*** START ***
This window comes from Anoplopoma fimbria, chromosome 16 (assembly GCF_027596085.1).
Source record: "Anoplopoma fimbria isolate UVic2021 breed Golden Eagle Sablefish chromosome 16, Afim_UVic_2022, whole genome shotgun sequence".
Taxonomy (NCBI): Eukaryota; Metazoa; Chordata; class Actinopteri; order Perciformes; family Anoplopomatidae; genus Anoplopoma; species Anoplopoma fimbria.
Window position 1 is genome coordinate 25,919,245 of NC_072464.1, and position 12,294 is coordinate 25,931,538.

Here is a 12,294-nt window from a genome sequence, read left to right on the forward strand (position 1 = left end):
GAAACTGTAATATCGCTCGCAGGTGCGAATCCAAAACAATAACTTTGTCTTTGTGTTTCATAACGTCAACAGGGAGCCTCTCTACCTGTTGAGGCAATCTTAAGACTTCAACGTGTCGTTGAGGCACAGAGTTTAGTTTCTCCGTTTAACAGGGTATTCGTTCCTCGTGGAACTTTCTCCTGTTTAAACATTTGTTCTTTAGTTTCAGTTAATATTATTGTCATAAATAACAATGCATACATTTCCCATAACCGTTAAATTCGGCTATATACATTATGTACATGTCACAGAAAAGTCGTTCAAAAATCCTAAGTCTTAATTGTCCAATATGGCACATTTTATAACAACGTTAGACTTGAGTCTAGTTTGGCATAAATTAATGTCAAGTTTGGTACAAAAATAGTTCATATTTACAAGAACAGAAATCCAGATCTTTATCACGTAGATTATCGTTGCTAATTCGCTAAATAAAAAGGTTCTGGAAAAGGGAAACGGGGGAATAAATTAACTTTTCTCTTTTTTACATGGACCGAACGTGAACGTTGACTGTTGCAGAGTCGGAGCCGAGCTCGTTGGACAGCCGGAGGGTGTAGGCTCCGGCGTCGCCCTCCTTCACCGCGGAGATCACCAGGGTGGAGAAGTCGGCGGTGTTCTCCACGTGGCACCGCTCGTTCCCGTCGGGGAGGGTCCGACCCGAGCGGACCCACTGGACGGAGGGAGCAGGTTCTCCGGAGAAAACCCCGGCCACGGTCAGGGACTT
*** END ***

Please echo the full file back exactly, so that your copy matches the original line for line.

This window comes from Anoplopoma fimbria, chromosome 16 (assembly GCF_027596085.1).
Source record: "Anoplopoma fimbria isolate UVic2021 breed Golden Eagle Sablefish chromosome 16, Afim_UVic_2022, whole genome shotgun sequence".
Taxonomy (NCBI): Eukaryota; Metazoa; Chordata; class Actinopteri; order Perciformes; family Anoplopomatidae; genus Anoplopoma; species Anoplopoma fimbria.
Window position 1 is genome coordinate 25,919,245 of NC_072464.1, and position 12,294 is coordinate 25,931,538.

Here is a 12,294-nt window from a genome sequence, read left to right on the forward strand (position 1 = left end):
GAAACTGTAATATCGCTCGCAGGTGCGAATCCAAAACAATAACTTTGTCTTTGTGTTTCATAACGTCAACAGGGAGCCTCTCTACCTGTTGAGGCAATCTTAAGACTTCAACGTGTCGTTGAGGCACAGAGTTTAGTTTCTCCGTTTAACAGGGTATTCGTTCCTCGTGGAACTTTCTCCTGTTTAAACATTTGTTCTTTAGTTTCAGTTAATATTATTGTCATAAATAACAATGCATACATTTCCCATAACCGTTAAATTCGGCTATATACATTATGTACATGTCACAGAAAAGTCGTTCAAAAATCCTAAGTCTTAATTGTCCAATATGGCACATTTTATAACAACGTTAGACTTGAGTCTAGTTTGGCATAAATTAATGTCAAGTTTGGTACAAAAATAGTTCATATTTACAAGAACAGAAATCCAGATCTTTATCACGTAGATTATCGTTGCTAATTCGCTAAATAAAAAGGTTCTGGAAAAGGGAAACGGGGGAATAAATTAACTTTTCTCTTTTTTACATGGACCGAACGTGAACGTTGACTGTTGCAGAGTCGGAGCCGAGCTCGTTGGACAGCCGGAGGGTGTAGGCTCCGGCGTCGCCCTCCTTCACCGCGGAGATCACCAGGGTGGAGAAGTCGGCGGTGTTCTCCACGTGGCACCGCTCGTTCCCGTCGGGGAGGGTCCGACCCGAGCGGACCCACTGGACGGAGGGAGCAGGTTCTCCGGAGAAAACCCCGGCCACGGTCAGGGACTT